Dome isn’t doomed

Cinerama exterior gets 1-year landmark status

The Cultural Heritage Commission has unanimously voted to grant partial landmark status to the Cinerama Dome — to its exterior only, which still gives owner Pacific Theatres free rein to renovate the theater’s interior and build a multimillion-dollar retail center around the historic venue.

The Dome, opened in 1963, was to be the first of hundreds of concrete-domed theaters across the country to show films using the Cinerama projection system on a curved screen nearly 90 feet wide.

The new landmark status only protects the exterior of the geodesic dome, the marquee, the forecourt and the east box office line of the 35-year-old theater for one year. It gives the Dome emotional protection, not legal protection. After that, Pacific has the right to alter the Dome as it pleases.

Screen marked for change

The interior of the Dome will not be protected. Pacific plans to gut the auditorium and install stadium-style seating and replace its 90-foot curved screen with a flat screen to remain competitive and accommodate today’s film technology.

“We’re satisfied with the decision,” said Neil Haltrecht, veep of real estate development for Pacific Theatres Realty Corp. “It still allows us to go ahead with our plans.”

Cultural Heritage commissioner Mary George said that the compromise was necessary and that the council could not compel Pacific to support a building that it claims is a money loser.

“If you have a business and you cannot profit from it, you’re not going to continue it,” she said. “We had to take into consideration the viability of the Dome (for Pacific) and what it would take to support it. We made the right decision. You can’t always please everyone.”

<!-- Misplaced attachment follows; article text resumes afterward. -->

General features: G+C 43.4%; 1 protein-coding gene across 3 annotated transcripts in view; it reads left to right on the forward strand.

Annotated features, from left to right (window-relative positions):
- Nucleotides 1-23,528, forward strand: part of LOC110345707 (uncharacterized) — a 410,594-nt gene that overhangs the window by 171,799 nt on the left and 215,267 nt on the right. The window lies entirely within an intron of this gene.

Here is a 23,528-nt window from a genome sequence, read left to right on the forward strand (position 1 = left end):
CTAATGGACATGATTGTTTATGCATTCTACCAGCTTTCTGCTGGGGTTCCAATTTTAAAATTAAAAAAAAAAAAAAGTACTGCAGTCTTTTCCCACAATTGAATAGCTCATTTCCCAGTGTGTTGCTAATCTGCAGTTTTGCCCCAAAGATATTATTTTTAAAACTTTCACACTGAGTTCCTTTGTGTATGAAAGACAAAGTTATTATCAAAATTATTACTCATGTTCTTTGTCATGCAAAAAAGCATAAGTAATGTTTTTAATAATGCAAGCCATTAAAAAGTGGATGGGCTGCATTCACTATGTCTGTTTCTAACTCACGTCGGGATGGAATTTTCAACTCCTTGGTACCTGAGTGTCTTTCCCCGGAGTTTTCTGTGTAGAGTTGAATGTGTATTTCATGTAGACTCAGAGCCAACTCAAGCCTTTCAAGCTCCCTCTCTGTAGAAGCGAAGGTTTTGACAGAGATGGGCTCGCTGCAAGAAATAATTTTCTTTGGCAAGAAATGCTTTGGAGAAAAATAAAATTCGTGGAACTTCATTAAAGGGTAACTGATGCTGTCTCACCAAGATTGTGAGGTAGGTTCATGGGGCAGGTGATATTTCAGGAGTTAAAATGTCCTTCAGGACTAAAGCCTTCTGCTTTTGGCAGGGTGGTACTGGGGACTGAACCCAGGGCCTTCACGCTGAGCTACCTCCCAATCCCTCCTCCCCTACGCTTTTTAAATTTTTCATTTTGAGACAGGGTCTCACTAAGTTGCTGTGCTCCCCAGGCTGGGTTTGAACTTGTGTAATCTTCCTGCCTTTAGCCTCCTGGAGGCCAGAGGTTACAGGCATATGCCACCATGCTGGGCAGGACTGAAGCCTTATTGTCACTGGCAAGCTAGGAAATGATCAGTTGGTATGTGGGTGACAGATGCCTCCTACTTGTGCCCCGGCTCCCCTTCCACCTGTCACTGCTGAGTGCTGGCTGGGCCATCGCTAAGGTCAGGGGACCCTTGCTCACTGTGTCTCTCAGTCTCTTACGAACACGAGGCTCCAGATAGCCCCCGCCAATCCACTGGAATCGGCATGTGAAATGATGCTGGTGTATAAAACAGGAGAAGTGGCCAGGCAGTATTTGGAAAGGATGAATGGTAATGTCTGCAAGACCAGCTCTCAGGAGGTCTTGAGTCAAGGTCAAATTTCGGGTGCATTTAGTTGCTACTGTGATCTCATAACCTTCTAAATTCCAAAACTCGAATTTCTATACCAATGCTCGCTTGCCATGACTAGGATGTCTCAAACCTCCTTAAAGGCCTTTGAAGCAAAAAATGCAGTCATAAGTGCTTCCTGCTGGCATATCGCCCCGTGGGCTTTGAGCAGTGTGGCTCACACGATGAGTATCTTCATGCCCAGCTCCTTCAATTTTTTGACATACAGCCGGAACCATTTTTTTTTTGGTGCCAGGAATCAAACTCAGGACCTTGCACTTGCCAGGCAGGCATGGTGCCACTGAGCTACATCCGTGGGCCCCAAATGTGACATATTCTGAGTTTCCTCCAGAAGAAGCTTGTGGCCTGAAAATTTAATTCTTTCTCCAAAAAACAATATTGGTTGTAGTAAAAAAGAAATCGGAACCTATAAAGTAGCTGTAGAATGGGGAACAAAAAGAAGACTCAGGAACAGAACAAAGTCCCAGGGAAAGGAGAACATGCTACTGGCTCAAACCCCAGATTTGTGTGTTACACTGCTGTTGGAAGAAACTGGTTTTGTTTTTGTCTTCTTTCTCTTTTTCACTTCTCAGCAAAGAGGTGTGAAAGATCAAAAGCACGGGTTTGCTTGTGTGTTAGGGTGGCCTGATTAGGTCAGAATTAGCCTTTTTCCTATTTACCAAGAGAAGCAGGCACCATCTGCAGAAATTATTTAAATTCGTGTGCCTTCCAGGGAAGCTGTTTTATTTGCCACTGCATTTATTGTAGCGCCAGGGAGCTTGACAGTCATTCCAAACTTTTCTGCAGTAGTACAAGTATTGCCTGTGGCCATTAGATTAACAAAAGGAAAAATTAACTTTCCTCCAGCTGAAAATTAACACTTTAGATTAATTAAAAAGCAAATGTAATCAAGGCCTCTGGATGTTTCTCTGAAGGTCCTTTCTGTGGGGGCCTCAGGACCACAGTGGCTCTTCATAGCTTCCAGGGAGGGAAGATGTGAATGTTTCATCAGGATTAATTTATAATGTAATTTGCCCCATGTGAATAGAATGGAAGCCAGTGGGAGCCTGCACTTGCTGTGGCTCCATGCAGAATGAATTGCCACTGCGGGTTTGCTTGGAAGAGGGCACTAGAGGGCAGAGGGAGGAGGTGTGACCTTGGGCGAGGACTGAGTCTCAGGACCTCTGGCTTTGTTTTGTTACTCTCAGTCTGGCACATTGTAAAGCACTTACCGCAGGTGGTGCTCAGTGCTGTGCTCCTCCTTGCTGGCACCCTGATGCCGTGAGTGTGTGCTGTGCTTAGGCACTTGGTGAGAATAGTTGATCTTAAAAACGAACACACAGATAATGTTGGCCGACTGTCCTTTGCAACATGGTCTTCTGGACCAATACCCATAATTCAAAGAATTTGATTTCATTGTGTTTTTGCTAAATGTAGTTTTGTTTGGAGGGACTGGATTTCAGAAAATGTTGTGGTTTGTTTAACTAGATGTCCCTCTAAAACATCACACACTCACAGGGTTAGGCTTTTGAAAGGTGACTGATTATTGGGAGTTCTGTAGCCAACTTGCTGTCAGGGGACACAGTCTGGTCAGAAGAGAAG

The commission’s recommendation now goes to the City Council for consideration.

Blow to preservationists

The decision was a blow to preservationists who have been fighting to save the Dome since Pacific initially announced plans in 1997 to build a $70 million tri-level retail-entertainment complex that wraps around the back of the theater and will include restaurants, a microbrewery, nightclub, health club and a multiplex with 14 additional screens to be attached to the Dome.

Preservationists say the whole theater, not just part of it, is historic.

“We don’t want to be painted as being opposed to development,” said Friends of the Cinerama member Doug Haines. “This theater deserves more than how it’s being treated. Obviously this city doesn’t think that.”

While complaints by preservationists have influenced Pacific’s final designs for the complex, Pacific still plans to move the Santa Monica Boulevard entrance and box office to a second level, Haltrecht said. A restaurant is also planned to replace the current lobby. The company is in talks with El Torito and Koo Koo Roo to fill the space.

Applied for liquor licenses

Anticipating approval by the city council for the project, Pacific is applying for 10 liquor licenses for the retail center, including one for the health club and the Dome. The theater may feature a bar and seating area. “We’re keeping our options open,” Haltrecht said.

The company is also negotiating for the city to tax-finance the construction of a $20 million parking structure that would serve the complex and other area businesses.

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